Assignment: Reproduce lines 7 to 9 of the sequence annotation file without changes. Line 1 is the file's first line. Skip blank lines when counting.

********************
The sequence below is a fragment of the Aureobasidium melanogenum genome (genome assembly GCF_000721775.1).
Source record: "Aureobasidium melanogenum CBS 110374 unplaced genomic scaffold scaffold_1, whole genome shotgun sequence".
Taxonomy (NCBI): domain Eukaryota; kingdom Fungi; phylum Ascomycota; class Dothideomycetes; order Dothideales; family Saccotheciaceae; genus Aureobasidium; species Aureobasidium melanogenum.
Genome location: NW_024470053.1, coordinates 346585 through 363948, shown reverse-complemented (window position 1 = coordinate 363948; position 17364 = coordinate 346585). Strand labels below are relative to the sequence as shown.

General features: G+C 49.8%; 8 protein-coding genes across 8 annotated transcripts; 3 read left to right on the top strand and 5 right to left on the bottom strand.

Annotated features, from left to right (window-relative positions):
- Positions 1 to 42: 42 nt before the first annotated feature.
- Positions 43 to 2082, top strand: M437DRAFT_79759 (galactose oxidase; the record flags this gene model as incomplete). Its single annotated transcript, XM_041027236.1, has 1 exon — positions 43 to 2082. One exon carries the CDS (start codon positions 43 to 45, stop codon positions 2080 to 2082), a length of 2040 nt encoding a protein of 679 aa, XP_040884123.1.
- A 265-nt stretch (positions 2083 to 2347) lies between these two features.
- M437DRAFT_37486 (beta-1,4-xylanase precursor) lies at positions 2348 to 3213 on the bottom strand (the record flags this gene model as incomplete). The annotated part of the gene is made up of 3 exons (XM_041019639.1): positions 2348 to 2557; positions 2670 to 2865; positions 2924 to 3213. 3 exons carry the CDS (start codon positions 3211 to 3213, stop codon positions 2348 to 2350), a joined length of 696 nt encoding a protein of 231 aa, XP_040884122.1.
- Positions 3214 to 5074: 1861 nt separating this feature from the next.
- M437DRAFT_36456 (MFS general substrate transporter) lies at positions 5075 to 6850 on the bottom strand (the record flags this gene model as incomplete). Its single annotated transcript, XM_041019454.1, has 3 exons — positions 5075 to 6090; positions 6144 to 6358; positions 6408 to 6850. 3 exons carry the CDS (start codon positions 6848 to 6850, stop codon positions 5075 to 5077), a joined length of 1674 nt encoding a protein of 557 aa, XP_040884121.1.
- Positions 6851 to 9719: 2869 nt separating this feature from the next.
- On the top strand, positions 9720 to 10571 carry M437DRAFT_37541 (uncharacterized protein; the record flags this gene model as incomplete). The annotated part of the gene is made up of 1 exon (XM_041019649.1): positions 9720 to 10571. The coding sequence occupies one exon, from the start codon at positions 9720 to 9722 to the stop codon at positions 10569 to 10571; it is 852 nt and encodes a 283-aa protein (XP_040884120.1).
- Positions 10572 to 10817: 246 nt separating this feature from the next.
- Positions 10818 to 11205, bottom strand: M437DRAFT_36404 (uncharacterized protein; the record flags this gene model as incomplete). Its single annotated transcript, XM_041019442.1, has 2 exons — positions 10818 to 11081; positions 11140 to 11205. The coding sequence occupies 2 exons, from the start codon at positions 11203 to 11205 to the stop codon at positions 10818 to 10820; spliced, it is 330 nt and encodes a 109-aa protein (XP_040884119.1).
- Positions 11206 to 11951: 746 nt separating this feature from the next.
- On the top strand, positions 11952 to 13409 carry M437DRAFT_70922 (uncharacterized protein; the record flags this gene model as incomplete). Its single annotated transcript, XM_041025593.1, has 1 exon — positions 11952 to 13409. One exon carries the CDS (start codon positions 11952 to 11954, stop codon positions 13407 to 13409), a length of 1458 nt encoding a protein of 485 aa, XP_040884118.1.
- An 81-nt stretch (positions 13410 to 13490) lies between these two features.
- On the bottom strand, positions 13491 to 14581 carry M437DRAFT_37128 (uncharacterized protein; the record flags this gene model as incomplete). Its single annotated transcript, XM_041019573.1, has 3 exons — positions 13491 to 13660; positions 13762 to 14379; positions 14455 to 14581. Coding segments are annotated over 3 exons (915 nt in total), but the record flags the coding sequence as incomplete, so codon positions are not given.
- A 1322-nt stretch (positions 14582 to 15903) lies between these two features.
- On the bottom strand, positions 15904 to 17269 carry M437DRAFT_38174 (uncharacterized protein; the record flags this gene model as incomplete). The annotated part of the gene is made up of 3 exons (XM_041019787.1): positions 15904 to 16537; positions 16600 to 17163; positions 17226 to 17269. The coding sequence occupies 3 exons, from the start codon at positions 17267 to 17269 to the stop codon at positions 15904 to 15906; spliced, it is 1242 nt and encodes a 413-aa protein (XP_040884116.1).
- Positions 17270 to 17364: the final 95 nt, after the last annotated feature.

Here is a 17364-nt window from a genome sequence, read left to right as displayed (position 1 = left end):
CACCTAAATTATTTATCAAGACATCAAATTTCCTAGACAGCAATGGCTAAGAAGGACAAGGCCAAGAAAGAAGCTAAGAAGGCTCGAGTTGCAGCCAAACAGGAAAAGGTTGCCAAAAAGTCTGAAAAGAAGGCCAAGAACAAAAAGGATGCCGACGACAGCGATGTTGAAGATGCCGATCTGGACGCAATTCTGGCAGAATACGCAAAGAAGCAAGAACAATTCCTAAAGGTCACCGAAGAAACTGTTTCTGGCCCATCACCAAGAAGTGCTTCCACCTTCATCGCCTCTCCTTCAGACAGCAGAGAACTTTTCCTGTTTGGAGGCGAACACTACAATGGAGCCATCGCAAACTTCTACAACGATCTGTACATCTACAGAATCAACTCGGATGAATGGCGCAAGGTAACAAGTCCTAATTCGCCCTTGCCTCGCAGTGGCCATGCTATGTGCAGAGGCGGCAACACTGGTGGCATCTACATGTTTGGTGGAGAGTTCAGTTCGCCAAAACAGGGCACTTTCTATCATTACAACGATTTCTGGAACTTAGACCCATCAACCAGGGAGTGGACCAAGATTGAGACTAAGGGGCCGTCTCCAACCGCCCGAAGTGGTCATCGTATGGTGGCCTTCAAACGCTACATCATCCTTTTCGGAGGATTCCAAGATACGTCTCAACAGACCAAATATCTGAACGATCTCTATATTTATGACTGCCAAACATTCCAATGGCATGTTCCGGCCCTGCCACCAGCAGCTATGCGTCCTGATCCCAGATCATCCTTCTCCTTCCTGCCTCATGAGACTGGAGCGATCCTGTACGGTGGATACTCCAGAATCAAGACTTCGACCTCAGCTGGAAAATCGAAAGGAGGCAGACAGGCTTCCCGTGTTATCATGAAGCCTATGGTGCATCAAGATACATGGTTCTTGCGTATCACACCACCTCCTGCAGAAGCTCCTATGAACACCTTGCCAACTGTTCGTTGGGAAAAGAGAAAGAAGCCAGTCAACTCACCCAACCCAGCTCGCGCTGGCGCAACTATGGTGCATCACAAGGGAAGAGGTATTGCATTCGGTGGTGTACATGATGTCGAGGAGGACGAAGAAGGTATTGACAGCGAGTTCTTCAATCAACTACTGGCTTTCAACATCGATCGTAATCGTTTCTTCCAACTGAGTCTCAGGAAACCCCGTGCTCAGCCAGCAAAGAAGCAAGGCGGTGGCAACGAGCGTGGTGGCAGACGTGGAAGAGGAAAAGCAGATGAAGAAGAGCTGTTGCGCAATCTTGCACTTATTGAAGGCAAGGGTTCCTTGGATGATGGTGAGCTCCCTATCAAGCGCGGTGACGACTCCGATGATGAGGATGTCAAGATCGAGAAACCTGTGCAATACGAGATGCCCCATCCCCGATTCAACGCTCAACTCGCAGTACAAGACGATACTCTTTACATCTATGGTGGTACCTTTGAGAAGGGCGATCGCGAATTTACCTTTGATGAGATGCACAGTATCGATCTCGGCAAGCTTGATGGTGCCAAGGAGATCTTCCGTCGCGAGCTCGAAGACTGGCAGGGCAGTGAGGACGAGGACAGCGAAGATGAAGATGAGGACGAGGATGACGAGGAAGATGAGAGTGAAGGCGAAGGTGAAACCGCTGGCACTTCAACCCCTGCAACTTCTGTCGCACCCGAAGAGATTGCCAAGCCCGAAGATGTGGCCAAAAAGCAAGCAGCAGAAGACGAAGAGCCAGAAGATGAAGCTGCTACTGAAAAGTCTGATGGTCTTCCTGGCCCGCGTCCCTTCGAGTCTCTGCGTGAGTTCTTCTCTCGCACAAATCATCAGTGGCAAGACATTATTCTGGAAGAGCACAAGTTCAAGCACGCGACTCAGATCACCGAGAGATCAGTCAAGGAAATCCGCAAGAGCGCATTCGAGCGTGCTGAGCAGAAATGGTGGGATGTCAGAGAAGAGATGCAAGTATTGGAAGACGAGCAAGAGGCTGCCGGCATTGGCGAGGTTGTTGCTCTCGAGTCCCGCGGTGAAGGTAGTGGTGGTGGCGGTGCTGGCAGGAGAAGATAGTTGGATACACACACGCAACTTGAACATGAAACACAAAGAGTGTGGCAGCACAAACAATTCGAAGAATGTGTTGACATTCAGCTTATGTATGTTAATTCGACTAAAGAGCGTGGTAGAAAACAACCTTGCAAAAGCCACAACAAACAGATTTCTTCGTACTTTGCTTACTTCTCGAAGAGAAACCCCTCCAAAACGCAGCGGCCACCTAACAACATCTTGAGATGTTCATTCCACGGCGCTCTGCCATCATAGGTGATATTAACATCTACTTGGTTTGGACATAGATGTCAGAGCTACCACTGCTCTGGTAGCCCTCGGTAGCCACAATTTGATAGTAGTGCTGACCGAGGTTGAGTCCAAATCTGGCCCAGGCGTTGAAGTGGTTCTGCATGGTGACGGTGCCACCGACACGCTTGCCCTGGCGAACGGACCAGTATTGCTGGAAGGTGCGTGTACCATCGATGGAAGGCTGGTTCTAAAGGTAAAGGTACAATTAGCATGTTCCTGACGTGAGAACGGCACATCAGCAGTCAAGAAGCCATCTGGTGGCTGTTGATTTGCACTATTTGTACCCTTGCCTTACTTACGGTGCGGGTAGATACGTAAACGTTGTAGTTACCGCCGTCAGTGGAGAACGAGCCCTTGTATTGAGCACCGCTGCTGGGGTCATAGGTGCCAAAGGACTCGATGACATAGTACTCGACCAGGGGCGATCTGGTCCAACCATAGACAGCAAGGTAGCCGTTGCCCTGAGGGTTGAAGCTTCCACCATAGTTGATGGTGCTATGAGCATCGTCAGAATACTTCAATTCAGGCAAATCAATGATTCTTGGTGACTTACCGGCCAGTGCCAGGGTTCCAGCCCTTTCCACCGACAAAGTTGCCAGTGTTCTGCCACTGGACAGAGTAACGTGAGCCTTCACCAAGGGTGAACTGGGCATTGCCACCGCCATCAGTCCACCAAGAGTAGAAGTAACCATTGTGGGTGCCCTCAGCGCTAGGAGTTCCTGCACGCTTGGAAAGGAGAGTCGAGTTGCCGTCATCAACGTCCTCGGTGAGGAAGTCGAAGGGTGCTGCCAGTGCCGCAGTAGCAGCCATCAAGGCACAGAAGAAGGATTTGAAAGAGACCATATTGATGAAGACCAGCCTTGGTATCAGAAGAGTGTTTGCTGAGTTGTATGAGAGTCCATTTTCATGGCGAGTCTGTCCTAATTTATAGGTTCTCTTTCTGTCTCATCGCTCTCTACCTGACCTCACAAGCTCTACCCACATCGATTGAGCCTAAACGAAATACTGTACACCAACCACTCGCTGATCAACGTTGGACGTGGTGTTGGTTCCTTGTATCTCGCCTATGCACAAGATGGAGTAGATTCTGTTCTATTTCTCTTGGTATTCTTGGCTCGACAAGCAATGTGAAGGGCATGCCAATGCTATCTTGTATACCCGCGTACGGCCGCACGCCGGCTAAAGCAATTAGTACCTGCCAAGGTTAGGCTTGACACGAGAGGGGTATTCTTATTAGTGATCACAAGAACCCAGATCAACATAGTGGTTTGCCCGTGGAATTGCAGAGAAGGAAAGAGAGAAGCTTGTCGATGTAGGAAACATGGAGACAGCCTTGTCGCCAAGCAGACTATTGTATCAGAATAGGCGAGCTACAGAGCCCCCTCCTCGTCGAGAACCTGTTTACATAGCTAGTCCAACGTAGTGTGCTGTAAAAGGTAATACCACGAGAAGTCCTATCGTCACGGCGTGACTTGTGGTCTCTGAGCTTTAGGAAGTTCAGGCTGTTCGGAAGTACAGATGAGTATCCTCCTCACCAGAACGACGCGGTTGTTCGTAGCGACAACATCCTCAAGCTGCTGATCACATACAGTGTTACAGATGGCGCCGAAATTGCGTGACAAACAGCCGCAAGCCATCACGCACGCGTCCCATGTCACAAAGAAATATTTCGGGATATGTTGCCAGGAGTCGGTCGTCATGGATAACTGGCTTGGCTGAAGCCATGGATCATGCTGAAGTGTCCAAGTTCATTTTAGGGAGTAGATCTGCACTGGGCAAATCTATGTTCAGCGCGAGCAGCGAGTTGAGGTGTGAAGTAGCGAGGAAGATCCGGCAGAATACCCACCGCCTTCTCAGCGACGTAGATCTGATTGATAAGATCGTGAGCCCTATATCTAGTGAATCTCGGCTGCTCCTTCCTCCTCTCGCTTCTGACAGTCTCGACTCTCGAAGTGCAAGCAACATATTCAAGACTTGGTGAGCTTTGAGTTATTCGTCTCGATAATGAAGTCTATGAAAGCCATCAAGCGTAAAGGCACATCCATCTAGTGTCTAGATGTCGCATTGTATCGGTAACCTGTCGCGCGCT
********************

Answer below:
- Positions 1 to 42: 42 nt before the first annotated feature.
- Positions 43 to 2082, top strand: M437DRAFT_79759 (galactose oxidase; the record flags this gene model as incomplete). Its single annotated transcript, XM_041027236.1, has 1 exon — positions 43 to 2082. One exon carries the CDS (start codon positions 43 to 45, stop codon positions 2080 to 2082), a length of 2040 nt encoding a protein of 679 aa, XP_040884123.1.
- A 265-nt stretch (positions 2083 to 2347) lies between these two features.